In this blog for Clinical Trials Day 2022, we reflect on the Trials journal’s draft structured study protocol template since its launch in 2019.
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the ECUADOR Network (Enhancing the QUAlity and Transparency Of health Research) was launched in 2008, seeking to improve the reliability and value of published health research literature by promoting transparent and accurate reporting and wider use of strong guidelines in terms of reports. However, there is still lots of evidence that key information is often missing from published trial reports.
As part of the EQUATOR project, the SPIRIT Statement (Standard Protocol Items: Recommendations for Interventional Trials) was developed, intended to promote appropriate trial implementation, reduce avoidable protocol changes, and facilitate a full assessment of the scientific and ethical considerations of the study.
Trials have mandated the inclusion of a completed SPIRIT checklist for the submission of clinical trial protocols in support of this objective. Despite this, it can still be difficult to find the specific information readers need, which is often displayed differently from protocol to protocol. The SPIRIT statement recommends what should be in a protocol, but not where it should be.
“There is a big problem with newspaper articles. Readers of published research reports, especially systematic reviewers, have difficulty finding key details of study methods and often cannot extract the results they seek. – Professor Doug Altman
In its final Editorial for the journal, the late Professor Doug Altman, founding editor of Trials and one of the founding members of the EQUATOR network steering group, put forward the argument for increased structuring of the articles of the study protocol.
He argued that while readability is certainly desirable, readers don’t necessarily want a story they can follow from beginning to end; they want all the relevant information where they can find it easily, which requires comprehensive reporting. so called only 10 people read each published journal article on average, and study protocols are likely read even less.
Trials sought to address this issue and in November 2019 launched a model for a new structured study protocol. Using the SPIRIT checklist as a base, the template provides a structure for authors to follow where all SPIRIT headers and element identifiers are embedded in the protocol itself. When using the template, authors have no choice but to include all of the details required by SPIRIT, all in a format easily accessible to readers. Readers benefit from the ability to search by title or article ID, which are enclosed in braces.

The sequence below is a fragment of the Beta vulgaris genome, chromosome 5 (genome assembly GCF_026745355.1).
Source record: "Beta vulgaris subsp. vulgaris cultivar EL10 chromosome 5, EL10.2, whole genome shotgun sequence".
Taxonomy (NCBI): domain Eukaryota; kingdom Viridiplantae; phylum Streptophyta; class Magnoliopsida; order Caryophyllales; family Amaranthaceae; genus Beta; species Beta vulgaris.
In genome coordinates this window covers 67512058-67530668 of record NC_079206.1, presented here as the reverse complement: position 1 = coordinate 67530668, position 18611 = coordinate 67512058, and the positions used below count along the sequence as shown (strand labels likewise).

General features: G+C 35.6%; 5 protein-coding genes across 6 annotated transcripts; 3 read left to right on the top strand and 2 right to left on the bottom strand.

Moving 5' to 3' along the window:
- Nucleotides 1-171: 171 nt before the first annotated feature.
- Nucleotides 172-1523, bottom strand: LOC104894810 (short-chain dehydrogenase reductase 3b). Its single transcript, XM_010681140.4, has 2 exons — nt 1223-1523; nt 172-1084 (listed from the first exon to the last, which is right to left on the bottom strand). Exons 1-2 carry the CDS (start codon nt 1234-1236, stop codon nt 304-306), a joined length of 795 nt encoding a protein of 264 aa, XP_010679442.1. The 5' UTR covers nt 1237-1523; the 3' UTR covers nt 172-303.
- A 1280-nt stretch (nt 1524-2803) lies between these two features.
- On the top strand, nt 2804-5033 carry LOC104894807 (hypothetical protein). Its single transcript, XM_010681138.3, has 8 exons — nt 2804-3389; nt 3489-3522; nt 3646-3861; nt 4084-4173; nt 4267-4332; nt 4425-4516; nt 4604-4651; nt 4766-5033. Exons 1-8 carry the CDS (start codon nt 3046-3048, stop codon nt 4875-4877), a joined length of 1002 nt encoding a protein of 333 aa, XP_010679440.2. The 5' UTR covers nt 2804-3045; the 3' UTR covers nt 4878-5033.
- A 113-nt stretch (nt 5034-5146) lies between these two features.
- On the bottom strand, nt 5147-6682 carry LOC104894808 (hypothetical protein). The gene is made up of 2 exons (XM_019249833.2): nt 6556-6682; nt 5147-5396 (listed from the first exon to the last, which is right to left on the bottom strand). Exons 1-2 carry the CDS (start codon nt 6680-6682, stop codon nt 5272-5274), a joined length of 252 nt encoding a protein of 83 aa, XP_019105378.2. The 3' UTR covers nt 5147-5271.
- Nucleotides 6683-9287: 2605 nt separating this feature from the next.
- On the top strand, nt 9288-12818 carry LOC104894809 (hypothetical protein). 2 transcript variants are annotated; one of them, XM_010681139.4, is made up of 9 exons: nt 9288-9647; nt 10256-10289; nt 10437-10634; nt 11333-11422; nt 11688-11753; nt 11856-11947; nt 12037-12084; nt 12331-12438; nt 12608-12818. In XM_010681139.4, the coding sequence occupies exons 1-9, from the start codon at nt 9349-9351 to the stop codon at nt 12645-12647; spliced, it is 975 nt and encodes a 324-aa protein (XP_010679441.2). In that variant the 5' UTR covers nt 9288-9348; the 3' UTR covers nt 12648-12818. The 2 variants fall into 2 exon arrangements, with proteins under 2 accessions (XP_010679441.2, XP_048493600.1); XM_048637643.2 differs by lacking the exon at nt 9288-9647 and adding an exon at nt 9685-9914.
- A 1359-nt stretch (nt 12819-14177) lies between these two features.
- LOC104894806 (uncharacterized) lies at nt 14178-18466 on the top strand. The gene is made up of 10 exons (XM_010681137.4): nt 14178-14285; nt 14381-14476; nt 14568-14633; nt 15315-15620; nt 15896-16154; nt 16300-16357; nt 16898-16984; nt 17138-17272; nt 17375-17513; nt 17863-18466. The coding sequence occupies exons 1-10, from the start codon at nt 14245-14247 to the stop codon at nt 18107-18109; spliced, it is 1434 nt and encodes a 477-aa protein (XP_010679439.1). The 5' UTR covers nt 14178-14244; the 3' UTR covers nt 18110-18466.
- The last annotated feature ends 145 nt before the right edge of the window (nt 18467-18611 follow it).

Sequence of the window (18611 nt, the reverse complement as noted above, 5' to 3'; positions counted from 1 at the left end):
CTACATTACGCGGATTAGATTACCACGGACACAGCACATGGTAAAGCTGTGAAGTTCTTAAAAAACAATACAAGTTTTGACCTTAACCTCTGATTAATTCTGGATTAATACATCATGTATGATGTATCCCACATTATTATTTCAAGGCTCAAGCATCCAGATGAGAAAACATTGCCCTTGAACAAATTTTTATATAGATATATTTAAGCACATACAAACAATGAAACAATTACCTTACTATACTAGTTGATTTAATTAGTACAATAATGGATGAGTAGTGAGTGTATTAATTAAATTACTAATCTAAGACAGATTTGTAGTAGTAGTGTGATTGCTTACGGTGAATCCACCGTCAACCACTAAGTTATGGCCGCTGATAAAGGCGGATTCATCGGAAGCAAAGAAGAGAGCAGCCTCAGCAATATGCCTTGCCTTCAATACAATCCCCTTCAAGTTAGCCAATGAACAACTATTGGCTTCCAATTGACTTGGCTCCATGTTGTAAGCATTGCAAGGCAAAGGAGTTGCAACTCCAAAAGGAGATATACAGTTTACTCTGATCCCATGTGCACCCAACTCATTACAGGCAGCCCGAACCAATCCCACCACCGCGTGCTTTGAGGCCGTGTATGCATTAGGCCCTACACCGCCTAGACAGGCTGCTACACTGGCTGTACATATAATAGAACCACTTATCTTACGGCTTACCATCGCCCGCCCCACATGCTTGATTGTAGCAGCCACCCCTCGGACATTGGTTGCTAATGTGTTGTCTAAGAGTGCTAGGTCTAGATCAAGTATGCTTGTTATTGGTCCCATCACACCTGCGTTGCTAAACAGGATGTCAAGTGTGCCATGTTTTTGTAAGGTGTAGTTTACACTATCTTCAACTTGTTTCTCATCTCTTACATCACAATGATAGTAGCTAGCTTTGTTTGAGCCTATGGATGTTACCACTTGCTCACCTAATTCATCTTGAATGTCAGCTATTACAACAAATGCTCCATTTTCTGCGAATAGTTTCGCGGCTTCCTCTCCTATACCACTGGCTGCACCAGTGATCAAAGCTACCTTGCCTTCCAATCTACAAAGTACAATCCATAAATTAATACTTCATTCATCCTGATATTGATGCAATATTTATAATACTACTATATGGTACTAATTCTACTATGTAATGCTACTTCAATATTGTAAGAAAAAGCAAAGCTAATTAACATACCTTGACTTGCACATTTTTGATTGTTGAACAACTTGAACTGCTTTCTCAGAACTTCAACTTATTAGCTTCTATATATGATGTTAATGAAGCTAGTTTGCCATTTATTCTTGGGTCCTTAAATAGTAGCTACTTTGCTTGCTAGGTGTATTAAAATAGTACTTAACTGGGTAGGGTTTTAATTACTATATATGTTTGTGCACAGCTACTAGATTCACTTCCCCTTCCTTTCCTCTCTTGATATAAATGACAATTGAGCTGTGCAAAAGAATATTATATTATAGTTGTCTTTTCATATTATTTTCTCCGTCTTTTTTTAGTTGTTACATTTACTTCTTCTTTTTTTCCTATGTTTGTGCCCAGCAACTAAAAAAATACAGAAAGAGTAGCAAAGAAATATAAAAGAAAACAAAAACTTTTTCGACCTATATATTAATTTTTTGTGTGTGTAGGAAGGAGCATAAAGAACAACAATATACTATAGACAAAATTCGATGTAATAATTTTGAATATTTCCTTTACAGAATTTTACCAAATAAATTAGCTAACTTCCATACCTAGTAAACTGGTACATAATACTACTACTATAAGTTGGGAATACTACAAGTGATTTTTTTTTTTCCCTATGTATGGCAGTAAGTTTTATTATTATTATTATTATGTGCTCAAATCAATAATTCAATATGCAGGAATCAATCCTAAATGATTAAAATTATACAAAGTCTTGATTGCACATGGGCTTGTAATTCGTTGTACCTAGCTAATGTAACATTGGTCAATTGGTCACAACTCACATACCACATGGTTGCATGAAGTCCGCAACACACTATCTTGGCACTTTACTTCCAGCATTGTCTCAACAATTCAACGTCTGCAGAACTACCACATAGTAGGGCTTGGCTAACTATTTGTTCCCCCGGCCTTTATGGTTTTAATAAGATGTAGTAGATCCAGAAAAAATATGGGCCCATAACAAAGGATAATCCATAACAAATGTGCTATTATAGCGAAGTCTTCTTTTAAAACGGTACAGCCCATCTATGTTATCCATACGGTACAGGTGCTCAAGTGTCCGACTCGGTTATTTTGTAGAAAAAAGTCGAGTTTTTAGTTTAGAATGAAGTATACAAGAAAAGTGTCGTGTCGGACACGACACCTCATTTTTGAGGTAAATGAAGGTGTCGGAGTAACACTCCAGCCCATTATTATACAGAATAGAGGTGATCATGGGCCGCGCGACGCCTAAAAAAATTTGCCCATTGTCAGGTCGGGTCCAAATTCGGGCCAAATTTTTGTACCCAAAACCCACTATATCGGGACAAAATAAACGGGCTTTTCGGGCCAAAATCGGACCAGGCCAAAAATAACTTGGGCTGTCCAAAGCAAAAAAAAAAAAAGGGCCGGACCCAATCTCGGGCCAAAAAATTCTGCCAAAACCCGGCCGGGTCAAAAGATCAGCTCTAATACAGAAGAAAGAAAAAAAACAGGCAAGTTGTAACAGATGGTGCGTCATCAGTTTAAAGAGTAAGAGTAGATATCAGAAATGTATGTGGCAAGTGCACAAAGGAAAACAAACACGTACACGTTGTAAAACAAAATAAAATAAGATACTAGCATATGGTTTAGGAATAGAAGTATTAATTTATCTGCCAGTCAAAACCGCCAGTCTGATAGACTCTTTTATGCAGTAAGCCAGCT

“For readers, that means you know what to expect and where to find it. For authors, this means you don’t have to think about what to report, or where. Follow the structure and your protocol will be a good report. – Professor Shaun Treweek
It was hoped that for those who encounter a structured study protocol as part of a systematic review or in the planning of another trial, it will be much easier to access the specific information they need. As Professor Shaun Treweek, current editor, wrote at the launch Editorial“We provide information that should be clear, comprehensive and, above all, easy to navigate.”
Professor Treweek explains that trial protocols are functional tools for understanding – “The need for imagination and creativity when it comes to writing protocols should be quite limited; we are not writing a novel.
The structured study protocol template has been made downloadable in a semi-editable format from the journal’s website and, to date (May 2022), over 350 study protocols using the study protocol template structured study have been accepted for publication in Trials.
In an anonymous survey sent to members of the Trials Editorial Board on their experiences processing and reviewing study protocols, we have found that editors find that study protocols structured using the template are faster to review and that SPIRIT items are more easy to locate compared to flagged study protocol submissions using the traditional SPIRIT checklist. In addition, 100% of survey respondents would recommend using the model to their colleagues, students or collaborators to develop a study protocol.
As a result, Trials found that for study protocols submitted to the journal between January 2020 and December 2021, the average time to final editor’s decision for structured protocols is 3 weeks less than for protocol submissions. reported using the traditional SPIRIT checklist.
However, the model is not always used correctly and this can cause problems for reviewers and editors. A die Trials The protocol editors noted that “the protocol template is only better as a reviewer/editor IF the authors read, understand, and follow the guidance. I recently had a protocol and the authors had not read the guidelines and did not understand what was expected of the SPIRIT guidelines, so they had wrong or inadequate information under the items, appeared to have already written the protocol, and did not put specific information under the item headings “.
A group of protocol editors for Trials recently highlighted common pitfalls when reporting study protocols in a article published in the journal to discuss their experiences in assessing the clarity and completeness of SPIRIT reports in study protocol manuscripts.